Management of atrial extrasystoles

  • Manage cardiovascular risk factors and give lifestyle advice[5].
  • If symptoms are troublesome, try beta-blockers (atenolol or metoprolol).
  • Atrial extrasystoles arising from the pulmonary veins may be treatable by the procedure of pulmonary vein isolation. 

Management of ventricular extrasystoles

This depends on[5]:

  • Whether there is underlying heart disease.
  • The frequency of the extrasystoles and whether ventricular tachycardia has been documented.
  • The frequency and severity of symptoms.
The following strategy for management of ventricular extrasystoles is suggested in the ESC 2015 guideline[6]:

  • Patients with no symptoms/minor symptoms only - no heart disease (including normal LV function), infrequent ventricular extrasystoles, ventricular extrasystoles which reduce in frequency on exercise testing, and no documented ventricular tachycardia:
    • These patients can be reassured.
    • Reducing caffeine intake (if high) can be tried to see if this reduces symptoms.
    • If treatment is desired, consider beta-blockers.
  • Patients with no heart disease, but with frequent ventricular extrasystoles (>1,000 per 24 hours):
    • No treatment is required, but these patients may merit long-term follow-up, with periodic reassessment of LV function, particularly for those with very high-frequency extrasystoles.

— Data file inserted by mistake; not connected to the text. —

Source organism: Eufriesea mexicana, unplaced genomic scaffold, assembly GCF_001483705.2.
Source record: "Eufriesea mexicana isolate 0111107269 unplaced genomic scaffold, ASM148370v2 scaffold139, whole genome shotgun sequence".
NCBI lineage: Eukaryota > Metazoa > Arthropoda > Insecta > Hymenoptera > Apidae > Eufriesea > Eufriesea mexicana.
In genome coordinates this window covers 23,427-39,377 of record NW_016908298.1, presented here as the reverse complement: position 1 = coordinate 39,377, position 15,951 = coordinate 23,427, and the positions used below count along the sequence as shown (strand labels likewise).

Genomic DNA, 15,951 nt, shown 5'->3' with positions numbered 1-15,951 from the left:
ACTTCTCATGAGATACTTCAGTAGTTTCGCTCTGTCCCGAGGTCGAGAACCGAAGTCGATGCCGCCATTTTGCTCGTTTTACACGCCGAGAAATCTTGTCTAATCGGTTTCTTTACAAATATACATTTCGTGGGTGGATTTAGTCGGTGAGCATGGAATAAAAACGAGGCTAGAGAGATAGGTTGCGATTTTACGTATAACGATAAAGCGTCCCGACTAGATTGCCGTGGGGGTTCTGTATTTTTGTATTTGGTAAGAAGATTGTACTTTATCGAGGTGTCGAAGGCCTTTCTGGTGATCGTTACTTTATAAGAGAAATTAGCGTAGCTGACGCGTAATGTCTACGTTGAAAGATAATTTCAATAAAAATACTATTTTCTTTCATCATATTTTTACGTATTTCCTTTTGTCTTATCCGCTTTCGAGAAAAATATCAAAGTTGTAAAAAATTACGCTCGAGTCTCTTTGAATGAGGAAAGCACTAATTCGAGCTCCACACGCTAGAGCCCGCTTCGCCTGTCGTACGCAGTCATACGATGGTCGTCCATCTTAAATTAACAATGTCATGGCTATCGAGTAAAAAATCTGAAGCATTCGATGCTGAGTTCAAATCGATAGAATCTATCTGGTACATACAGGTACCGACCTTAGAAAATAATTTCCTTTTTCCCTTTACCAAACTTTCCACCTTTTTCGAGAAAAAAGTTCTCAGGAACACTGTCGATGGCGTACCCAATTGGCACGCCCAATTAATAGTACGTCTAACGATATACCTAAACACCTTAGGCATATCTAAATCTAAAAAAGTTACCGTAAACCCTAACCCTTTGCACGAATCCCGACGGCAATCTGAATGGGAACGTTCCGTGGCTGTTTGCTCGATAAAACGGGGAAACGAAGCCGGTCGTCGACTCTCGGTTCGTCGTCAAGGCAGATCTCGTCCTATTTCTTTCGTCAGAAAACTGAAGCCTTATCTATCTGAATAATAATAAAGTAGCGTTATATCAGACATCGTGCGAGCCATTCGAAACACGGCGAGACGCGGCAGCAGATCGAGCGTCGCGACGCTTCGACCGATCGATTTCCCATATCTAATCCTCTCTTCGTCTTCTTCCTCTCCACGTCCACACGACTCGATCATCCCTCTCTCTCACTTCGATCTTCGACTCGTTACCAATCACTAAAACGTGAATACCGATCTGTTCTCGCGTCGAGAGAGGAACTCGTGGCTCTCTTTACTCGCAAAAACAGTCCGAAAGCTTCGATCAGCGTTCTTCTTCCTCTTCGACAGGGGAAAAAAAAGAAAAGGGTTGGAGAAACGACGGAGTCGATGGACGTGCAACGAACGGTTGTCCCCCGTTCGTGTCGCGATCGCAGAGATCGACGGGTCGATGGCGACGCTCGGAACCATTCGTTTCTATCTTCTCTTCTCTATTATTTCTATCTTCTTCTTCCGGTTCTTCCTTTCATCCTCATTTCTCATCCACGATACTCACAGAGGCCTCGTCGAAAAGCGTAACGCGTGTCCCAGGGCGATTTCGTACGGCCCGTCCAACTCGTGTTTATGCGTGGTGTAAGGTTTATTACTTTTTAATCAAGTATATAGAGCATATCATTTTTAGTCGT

• Patients with no heart disease, with frequent unifocal ventricular extrasystoles and particularly if ventricular tachycardia or salvos are induced on exercise:
    • Consider catheter ablation - this may be curative and results are often good.
  • Patients with cardiac disease:
    • Ventricular extrasystoles may indicate either an arrhythmia risk or the severity of the underlying disease; therefore, consider the level of risk for sudden cardiac death.
    • Beta-blockers may be indicated either for the underlying cardiac disease, or because they may reduce the frequency or symptoms of ventricular extrasystoles.
    • Consider implantable cardiac defibrillators if at high risk of serious ventricular arrhythmia.
    • Consider catheter ablation as adjunctive treatment.
Also treat any underlying cardiac disease and contributing factors - eg, hypertension, electrolyte abnormalities, ischaemia or cardiac failure.

Advise about driving and work if appropriate.

The Driver and Vehicle Licensing Agency (DVLA) regulations state that:

For Group 1 entitlement, driving must cease if the arrhythmia has caused or is likely to cause incapacity. Driving may be permitted when the underlying cause has been identified and controlled for at least four weeks.

For Group 2 entitlement, the driver is disqualified from driving if the arrhythmia has caused or is likely to cause incapacity. Driving may be permitted when the arrhythmia is controlled for at least three months.

Further reading and references

  1. ; ESC (2011)

  2. ; Relation of premature atrial complexes with stroke and death: Systematic review and meta-analysis. Clin Cardiol. 2017 Nov40(11):962-969. doi: 10.1002/clc.22780. Epub 2017 Aug 28.

  3. ; An observational study on the effect of premature ventricular complex burden on long-term outcome. Medicine (Baltimore). 2017 Jan96(1):e5476. doi: 10.1097/MD.0000000000005476.

  4. ; Palpitations. StatPearls Publishing 2019.

  5. ; NICE CKS, May 2015 (UK access only)

  6. ; European Society of Cardiology (August 2015)